Overlake Hospital Medical Center: Jody Albright, Vice President of Information Services and Chief Information Officer

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Located in Bellevue, Wash., Overlake Hospital Medical Center is a 349-bed, not-for-profit regional medical center and the first Level III Trauma Center on the Eastside of Washington. A rapidly growing organization, Overlake just increased its Neonatal Intensive Care Unit (NICU) by an additional 12 beds and is expanding its clinical environment to include primary, urgent, and specialty care.

With Overlake’s rapid expansion has come an increased demand on information services and infrastructure. Jody Albright, vice president of information services and chief information officer, said this has meant a complete upgrade of the hospital’s environment.

“We have a new wired and wireless network,” she said. “We built a new data center, and we’ve been moving all of our old servers and old architecture into a virtualized server environment in the new data center. We are implementing virtual desktops throughout the clinical areas in preparation for our move to electronic medical records.”

In the application areas, Albright said they have made significant investments in radiology, breast-health, and cardiology imaging systems, as well as implementing an ambulatory EMR and beginning to upgrade to a new inpatient EMR. The lack of integration and enterprise functionality in the two major vendors, in addition to other “best of breed” specialty systems, resulted in a change of course.

“We made the choice, instead of continuing down the path of implementing clinical documentation, CPOE, and physician documentation in our inpatient environment with the current vendor, that we would halt everything and perform a detailed due diligence, which resulted in the decision to implement Epic across the enterprise,” she explained.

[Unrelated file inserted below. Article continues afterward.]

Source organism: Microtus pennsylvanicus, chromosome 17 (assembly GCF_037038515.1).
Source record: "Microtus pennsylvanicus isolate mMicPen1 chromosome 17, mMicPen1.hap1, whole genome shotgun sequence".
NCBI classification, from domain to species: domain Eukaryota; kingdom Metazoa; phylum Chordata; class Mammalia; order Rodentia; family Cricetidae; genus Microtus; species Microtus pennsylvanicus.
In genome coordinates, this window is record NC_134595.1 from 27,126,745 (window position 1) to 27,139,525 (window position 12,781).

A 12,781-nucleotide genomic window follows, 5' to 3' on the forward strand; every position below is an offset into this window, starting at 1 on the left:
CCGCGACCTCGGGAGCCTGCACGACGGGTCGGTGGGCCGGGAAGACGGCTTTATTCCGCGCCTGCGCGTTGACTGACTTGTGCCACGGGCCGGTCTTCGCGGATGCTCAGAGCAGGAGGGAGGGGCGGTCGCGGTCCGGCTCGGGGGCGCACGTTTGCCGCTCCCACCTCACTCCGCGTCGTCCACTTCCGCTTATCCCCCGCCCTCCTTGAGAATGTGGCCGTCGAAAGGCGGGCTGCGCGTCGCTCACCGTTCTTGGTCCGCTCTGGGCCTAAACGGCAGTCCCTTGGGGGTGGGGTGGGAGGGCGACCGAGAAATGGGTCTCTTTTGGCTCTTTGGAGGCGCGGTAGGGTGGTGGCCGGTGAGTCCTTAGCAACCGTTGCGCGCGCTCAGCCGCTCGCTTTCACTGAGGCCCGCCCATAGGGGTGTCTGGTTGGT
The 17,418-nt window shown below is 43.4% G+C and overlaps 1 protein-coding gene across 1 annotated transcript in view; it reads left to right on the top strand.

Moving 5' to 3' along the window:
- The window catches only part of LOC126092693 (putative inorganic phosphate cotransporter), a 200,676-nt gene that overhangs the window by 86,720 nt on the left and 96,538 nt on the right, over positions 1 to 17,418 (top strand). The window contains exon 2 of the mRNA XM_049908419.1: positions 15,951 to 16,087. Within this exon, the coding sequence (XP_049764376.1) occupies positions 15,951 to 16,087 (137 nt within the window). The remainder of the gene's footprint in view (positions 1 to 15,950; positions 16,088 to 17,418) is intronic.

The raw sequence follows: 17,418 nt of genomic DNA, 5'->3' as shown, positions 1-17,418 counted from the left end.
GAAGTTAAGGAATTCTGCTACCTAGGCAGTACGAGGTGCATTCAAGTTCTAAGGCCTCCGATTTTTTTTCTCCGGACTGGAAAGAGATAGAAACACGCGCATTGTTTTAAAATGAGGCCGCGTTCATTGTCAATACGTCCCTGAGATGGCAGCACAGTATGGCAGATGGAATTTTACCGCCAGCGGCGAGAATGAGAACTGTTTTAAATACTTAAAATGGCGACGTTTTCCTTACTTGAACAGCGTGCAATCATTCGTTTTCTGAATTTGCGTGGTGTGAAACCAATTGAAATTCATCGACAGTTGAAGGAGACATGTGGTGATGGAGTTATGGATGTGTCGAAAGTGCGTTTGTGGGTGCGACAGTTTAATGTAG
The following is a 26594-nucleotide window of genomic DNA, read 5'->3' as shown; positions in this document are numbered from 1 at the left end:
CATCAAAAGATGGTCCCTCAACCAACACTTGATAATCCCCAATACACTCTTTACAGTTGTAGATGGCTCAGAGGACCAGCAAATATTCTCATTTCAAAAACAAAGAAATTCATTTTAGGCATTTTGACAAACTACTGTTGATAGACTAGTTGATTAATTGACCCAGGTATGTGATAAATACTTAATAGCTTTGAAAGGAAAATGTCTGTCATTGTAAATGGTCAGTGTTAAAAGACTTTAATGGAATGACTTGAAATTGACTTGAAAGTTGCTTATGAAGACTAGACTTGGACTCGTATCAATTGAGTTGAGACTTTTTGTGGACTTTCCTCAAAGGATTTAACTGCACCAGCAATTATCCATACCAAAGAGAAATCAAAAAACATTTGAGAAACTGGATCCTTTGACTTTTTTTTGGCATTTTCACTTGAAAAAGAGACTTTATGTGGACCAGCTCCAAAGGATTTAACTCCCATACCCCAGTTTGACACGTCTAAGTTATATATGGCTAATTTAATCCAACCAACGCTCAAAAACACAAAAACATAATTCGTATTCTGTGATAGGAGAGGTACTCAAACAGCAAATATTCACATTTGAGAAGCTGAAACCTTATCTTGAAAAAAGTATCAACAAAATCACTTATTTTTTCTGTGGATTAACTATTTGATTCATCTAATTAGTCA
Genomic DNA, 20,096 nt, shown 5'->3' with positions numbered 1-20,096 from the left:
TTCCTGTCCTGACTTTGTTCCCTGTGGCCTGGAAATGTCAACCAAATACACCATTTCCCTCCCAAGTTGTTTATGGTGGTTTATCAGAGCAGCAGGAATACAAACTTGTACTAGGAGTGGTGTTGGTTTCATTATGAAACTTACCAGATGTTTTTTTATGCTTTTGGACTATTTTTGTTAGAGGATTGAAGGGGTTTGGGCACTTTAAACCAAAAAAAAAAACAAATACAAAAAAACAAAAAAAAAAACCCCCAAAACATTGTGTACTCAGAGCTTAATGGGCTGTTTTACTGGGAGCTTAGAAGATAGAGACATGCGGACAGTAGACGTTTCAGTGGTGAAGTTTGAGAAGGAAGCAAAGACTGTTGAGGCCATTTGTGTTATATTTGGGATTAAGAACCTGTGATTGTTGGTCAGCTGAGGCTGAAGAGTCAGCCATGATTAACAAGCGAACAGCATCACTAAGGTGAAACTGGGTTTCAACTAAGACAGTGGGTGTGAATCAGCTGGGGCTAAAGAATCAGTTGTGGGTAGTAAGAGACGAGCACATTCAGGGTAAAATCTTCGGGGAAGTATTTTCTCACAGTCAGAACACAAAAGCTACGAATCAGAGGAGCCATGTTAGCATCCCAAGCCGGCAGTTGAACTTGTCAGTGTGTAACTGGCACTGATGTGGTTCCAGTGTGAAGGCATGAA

She added that Overlake is implementing a healthcare information exchange for its community of physicians who may already have an EMR platform other than Epic. Overlake will also continue to maintain its long-term relationship with Philips in imaging.

Confronting a changing paradigm

With healthcare’s consistently changing paradigm, Albright said it is important that CIOs clearly understand the strategic direction and requirements of their hospital and where it is going, how it’s going to get there, and how IT can help define the achievement of those goals.

“Healthcare is an interesting environment where there are more niche applications than I think I’ve seen anywhere else without data-exchange standards to help them talk together,” she said. “There are so many different requirements, the question is how you get the infrastructure in place that is going to be nimble and stable enough to be able to support these activities as they’re defined.”

To this end, IT must be a part of the executive teams that identify which technologies will move them forward, Albright stated. For example, at Overlake, the Epic implementation will be directed by the vice president of quality under a new title, Systems Change Management. Richard Bryan, vice president of systems change management, is leading the implementation as an organizational change management program, not as an IT project. As CIO, Albright will serve as a consultant and a member of the executive steering committee.